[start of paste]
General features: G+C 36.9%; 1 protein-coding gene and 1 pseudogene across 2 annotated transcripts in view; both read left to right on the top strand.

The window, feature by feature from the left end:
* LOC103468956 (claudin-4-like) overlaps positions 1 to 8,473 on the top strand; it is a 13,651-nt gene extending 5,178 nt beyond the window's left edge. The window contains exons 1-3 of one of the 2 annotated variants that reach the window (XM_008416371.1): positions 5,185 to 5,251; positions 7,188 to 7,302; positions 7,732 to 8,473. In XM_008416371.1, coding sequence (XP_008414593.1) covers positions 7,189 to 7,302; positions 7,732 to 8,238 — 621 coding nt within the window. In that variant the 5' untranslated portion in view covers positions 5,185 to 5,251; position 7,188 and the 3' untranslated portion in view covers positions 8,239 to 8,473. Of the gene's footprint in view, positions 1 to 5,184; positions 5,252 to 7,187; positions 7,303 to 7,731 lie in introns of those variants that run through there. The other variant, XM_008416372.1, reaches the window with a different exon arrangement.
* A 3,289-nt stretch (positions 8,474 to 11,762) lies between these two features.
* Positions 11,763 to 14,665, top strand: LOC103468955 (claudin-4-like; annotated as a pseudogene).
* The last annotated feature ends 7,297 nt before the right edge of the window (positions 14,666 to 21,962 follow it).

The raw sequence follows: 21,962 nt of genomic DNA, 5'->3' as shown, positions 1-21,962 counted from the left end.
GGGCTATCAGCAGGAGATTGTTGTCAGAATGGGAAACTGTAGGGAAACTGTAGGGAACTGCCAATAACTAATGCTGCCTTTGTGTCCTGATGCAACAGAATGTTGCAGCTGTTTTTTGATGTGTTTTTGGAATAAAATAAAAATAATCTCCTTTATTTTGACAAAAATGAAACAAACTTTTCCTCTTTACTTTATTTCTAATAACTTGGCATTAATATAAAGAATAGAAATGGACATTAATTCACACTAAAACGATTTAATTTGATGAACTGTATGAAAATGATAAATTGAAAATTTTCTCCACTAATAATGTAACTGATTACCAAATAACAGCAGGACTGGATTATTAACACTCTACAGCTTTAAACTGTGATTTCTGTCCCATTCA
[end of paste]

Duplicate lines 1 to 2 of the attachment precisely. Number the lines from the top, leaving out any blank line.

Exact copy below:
General features: G+C 36.9%; 1 protein-coding gene and 1 pseudogene across 2 annotated transcripts in view; both read left to right on the top strand.

The window, feature by feature from the left end: